Why Apple Inc.’s (AAPL) iTunes Plan Is Scaring Movie Theater Chains

Apple Inc. (NASDAQ:AAPL) has a well-established history of upsetting the status-quo. Sometimes it’s hardware, like the iPhone, which came out of nowhere to demolish industry giants like BlackBerry Ltd (NASDAQ:BBRY). Other times it’s services like the iTunes store, which re-wrote the way consumers bought their music and helped push CD sales into rapid decline. The next big game changer may well be iTunes movies that are available just weeks after theatrical release.

Why Apple Inc.’s (AAPL) iTunes Plan Is Scaring Movie Theater Chains

Source: Apple

The prospect of a new way of watching Hollywood’s latest hasn’t yet had a big impact on AAPL stock, but a report that movie studios are working with Apple on early release digital movie rentals hammered three of the largest movie theater chains.

AAPL Negotiating for iTunes Movies Weeks After Release

Rumors first began circulating back in December that Apple was negotiating with film studios over the possibility of PVOD iTunes movies — “premium video on demand” rentals that would cost extra, but be available to download just weeks after theatrical release instead of months.

AAPL has been working the video content angle a lot in recent years, and many of the rumored talks with studios and networks haven’t amounted to anything. The company’s failure to land a deal for an online TV service for cord cutters is a good example of plenty of smoke, but no fire.

But Bloomberg reported on Friday that negotiations with movie studios for PVOD iTunes movies are progressing. And this time, the potential for an actual deal is high enough that the news clobbered the stocks of three of the biggest movie theater chains. At one point on Friday, AMC Entertainment Holdings Inc (NYSE:AMC) was down as much as 8.4% as investors pondered the possibility of Apple turning living rooms with Apple TVs into cheaper, more convenient places to watch new release movies.

PVOD iTunes Movies

Currently, AAPL gets most films as iTunes movies three months after theatrical release. That’s typically at least a few weeks before they’re available to buy as DVDs or Blu-Ray discs, but still a long time to wait for a new movie. The arrangement is no threat to movie theaters — the titles have long left the building.

The deal Apple is working on with the movie studios is for PVOD digital movie rentals. They would cost a lot — Bloomberg’s sources say in the $30 to $50 range — but they would be available as soon as two weeks after release. Under Apple’s current model, most movies initially cost about $20 to buy and digital movie rentals go for $5. The average price for a movie ticket in North America is currently $8.84, so that PVOD movie really would be priced as a premium product.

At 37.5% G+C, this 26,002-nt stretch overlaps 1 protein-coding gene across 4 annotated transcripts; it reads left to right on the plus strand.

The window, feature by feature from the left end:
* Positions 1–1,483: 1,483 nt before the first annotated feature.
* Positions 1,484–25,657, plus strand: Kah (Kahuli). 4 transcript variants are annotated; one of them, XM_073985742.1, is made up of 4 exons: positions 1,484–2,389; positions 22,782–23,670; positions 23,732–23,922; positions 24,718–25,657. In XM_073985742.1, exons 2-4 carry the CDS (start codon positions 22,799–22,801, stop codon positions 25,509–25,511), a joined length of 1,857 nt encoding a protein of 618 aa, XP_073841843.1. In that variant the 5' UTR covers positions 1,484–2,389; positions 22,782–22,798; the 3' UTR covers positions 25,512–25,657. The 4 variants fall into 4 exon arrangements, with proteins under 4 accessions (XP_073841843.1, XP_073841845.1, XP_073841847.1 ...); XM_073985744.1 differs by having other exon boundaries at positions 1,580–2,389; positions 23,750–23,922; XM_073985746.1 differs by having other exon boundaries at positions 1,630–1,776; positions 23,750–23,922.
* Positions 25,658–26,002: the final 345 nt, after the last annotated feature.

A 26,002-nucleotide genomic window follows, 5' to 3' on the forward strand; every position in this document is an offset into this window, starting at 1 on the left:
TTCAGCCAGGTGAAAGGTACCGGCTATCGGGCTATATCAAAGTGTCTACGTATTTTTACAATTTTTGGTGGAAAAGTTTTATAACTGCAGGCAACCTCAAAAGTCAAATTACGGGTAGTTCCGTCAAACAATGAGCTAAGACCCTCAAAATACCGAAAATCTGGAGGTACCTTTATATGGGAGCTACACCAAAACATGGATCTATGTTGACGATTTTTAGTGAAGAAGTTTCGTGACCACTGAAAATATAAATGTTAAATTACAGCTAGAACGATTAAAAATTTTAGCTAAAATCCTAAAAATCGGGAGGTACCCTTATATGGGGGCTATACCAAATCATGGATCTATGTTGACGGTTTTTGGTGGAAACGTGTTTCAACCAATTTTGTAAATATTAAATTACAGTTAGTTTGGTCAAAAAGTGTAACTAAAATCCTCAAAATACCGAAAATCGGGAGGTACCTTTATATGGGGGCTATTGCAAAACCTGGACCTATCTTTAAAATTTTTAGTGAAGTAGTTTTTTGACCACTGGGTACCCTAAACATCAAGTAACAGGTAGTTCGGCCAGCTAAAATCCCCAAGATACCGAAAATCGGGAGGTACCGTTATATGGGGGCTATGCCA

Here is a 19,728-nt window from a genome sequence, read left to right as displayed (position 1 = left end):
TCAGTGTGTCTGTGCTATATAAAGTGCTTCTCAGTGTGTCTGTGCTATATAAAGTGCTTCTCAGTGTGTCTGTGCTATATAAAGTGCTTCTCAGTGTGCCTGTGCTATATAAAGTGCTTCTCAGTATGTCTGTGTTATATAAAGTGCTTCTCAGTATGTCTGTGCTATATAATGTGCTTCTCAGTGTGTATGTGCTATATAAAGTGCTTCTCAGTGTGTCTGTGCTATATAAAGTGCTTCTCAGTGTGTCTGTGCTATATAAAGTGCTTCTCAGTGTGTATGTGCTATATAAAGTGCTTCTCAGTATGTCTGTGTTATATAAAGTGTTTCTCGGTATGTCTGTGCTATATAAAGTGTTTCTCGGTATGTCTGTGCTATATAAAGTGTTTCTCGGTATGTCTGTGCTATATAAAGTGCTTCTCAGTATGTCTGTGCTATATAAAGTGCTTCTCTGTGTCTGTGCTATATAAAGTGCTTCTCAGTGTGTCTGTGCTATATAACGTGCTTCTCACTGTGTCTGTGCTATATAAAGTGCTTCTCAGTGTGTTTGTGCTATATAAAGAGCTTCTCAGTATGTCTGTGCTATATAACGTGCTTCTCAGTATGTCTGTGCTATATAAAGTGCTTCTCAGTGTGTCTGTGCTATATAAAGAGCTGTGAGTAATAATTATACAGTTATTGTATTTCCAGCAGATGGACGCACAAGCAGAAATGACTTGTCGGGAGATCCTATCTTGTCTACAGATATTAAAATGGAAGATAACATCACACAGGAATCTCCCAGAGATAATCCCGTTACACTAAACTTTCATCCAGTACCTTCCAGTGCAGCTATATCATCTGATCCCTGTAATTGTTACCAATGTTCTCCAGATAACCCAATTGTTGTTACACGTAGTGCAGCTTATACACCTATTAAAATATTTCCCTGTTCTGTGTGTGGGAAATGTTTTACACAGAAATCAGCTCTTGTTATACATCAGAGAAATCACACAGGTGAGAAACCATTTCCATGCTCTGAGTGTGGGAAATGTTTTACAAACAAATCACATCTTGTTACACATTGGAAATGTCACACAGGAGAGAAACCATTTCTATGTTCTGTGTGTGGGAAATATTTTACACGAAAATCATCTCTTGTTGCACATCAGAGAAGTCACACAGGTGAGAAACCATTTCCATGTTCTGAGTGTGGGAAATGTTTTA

However, if a consumer chose to rent current iTunes movies instead of going to theaters, they could save a little on ticket price (for a family or group), but the big wins would be convenience and avoiding the movie theater concession costs. They could watch in the comfort of their own home with no drive, parking or line-ups and skip the expensive buckets of popcorn. That would probably be worth the premium for many people — thus the punishing of movie theater stocks.

How Likely Is This to Actually Happen?

This is the big question. Will movie studios like Time Warner Inc’s (NASDAQ:TWX) Warner Bros. actually pull the trigger and sign a deal with AAPL for PVOD iTunes movies?

There is a precedent. There are currently movies available to download from iTunes at the same time that they are playing in theaters, but the selection is very slim and the titles are not exactly blockbusters. A quick check shows five movies available at the time of this writing, including “Austin Found” and “48 Hours to Live.”

The movie studios and move theater chains are both fighting to protect revenue in an age of streaming video, declining DVD sales and consumers staying at home. The theaters have threatened to boycott showing new movies if the studios allow simultaneous streaming, so there are significant negotiations that need to occur between those two stakeholders before any deal is signed with Apple.

However, PVOD iTunes movies are a real possibility. And at $30 to $50 a pop, that could be a real boost to Apple’s Services revenue, not to mention the effect it could have on Apple TV sales. The result would be yet another status-quo being upset by Apple and yet another boost for AAPL stock.

As of this writing, Brad Moon did not hold a position in any of the aforementioned securities.

Article printed from InvestorPlace Media, https://investorplace.com/2017/08/apple-inc-aapl-itunes-plan-scaring/.

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